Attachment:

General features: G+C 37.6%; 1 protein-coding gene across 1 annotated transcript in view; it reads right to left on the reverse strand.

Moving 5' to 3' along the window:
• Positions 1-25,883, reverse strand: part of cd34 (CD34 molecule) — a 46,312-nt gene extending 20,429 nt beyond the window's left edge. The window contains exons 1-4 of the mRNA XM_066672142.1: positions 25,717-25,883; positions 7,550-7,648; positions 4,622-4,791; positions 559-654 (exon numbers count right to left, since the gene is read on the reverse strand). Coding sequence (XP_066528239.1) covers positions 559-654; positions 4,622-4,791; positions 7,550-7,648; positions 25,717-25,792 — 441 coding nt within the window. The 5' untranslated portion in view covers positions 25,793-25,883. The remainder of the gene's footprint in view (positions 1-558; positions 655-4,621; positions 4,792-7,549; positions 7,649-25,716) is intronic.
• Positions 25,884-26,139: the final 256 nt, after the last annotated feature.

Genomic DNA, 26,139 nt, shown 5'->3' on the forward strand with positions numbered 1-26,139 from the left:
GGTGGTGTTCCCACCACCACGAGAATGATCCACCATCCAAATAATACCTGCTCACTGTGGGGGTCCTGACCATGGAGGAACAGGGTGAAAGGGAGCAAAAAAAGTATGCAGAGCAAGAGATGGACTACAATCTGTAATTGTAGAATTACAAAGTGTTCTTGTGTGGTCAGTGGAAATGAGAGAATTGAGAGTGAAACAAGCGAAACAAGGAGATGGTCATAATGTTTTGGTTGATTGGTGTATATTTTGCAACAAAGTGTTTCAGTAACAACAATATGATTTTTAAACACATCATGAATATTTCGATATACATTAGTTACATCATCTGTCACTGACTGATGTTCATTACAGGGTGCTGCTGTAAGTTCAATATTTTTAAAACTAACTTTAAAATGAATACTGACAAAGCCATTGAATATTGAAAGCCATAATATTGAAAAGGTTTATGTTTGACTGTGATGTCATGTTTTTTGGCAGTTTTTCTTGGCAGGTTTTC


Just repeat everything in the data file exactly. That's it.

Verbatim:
General features: G+C 37.6%; 1 protein-coding gene across 1 annotated transcript in view; it reads right to left on the reverse strand.

Moving 5' to 3' along the window:
• Positions 1-25,883, reverse strand: part of cd34 (CD34 molecule) — a 46,312-nt gene extending 20,429 nt beyond the window's left edge. The window contains exons 1-4 of the mRNA XM_066672142.1: positions 25,717-25,883; positions 7,550-7,648; positions 4,622-4,791; positions 559-654 (exon numbers count right to left, since the gene is read on the reverse strand). Coding sequence (XP_066528239.1) covers positions 559-654; positions 4,622-4,791; positions 7,550-7,648; positions 25,717-25,792 — 441 coding nt within the window. The 5' untranslated portion in view covers positions 25,793-25,883. The remainder of the gene's footprint in view (positions 1-558; positions 655-4,621; positions 4,792-7,549; positions 7,649-25,716) is intronic.
• Positions 25,884-26,139: the final 256 nt, after the last annotated feature.

Genomic DNA, 26,139 nt, shown 5'->3' on the forward strand with positions numbered 1-26,139 from the left:
GGTGGTGTTCCCACCACCACGAGAATGATCCACCATCCAAATAATACCTGCTCACTGTGGGGGTCCTGACCATGGAGGAACAGGGTGAAAGGGAGCAAAAAAAGTATGCAGAGCAAGAGATGGACTACAATCTGTAATTGTAGAATTACAAAGTGTTCTTGTGTGGTCAGTGGAAATGAGAGAATTGAGAGTGAAACAAGCGAAACAAGGAGATGGTCATAATGTTTTGGTTGATTGGTGTATATTTTGCAACAAAGTGTTTCAGTAACAACAATATGATTTTTAAACACATCATGAATATTTCGATATACATTAGTTACATCATCTGTCACTGACTGATGTTCATTACAGGGTGCTGCTGTAAGTTCAATATTTTTAAAACTAACTTTAAAATGAATACTGACAAAGCCATTGAATATTGAAAGCCATAATATTGAAAAGGTTTATGTTTGACTGTGATGTCATGTTTTTTGGCAGTTTTTCTTGGCAGGTTTTC